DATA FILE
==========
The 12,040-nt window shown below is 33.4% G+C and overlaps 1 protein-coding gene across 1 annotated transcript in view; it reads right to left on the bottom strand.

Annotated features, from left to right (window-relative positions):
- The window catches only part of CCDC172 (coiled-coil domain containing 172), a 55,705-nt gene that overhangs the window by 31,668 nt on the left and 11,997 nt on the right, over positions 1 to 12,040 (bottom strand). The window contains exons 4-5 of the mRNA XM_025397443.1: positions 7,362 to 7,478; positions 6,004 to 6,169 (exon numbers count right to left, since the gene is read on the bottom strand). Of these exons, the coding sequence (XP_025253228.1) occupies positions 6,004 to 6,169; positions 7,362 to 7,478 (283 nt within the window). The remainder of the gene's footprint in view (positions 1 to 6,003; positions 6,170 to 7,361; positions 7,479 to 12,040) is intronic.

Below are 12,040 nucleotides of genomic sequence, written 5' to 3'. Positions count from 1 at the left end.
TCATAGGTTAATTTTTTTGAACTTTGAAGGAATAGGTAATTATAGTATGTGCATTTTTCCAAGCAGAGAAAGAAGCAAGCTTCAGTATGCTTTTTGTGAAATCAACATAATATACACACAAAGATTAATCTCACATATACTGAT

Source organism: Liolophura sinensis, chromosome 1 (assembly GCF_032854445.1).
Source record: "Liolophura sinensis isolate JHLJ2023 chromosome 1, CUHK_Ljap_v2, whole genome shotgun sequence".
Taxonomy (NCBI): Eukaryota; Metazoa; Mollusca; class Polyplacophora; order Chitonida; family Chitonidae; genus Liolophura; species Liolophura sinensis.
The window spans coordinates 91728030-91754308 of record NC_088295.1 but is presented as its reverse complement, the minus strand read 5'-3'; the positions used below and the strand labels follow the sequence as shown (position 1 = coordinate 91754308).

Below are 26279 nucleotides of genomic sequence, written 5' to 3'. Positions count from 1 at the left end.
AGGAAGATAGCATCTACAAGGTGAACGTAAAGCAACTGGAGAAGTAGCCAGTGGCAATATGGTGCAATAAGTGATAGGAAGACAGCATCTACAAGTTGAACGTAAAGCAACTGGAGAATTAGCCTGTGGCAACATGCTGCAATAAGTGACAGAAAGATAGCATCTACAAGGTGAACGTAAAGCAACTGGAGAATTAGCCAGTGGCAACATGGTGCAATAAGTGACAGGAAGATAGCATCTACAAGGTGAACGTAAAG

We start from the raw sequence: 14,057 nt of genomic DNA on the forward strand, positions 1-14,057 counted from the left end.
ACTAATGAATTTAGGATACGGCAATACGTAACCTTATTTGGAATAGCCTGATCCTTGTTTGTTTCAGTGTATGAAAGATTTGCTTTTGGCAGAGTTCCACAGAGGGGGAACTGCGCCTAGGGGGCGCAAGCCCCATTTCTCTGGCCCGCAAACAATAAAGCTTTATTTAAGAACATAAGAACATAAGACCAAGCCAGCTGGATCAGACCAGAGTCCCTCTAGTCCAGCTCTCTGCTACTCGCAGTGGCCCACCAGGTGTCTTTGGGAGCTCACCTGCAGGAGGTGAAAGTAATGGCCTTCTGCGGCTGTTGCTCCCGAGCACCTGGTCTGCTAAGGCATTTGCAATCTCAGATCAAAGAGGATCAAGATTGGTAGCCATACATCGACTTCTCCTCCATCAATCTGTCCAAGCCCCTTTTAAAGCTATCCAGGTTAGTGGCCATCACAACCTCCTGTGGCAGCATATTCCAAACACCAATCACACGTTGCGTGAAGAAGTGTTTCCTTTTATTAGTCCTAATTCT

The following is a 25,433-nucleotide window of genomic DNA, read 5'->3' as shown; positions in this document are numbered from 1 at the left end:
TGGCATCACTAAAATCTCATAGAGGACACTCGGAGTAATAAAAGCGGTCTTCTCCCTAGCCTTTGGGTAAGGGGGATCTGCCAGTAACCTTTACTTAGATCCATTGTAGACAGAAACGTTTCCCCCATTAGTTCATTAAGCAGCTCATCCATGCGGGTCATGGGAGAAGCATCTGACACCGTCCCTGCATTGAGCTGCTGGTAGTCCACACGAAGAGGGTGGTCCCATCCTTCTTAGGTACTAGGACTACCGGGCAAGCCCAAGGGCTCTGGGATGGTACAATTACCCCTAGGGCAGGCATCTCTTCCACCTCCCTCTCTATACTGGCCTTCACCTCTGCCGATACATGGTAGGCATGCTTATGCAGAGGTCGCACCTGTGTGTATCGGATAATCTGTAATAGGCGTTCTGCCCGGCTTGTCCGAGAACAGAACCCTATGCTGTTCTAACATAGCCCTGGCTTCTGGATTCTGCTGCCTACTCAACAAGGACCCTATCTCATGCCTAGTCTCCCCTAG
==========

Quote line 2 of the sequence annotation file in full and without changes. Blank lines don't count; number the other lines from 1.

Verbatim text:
Annotated features, from left to right (window-relative positions):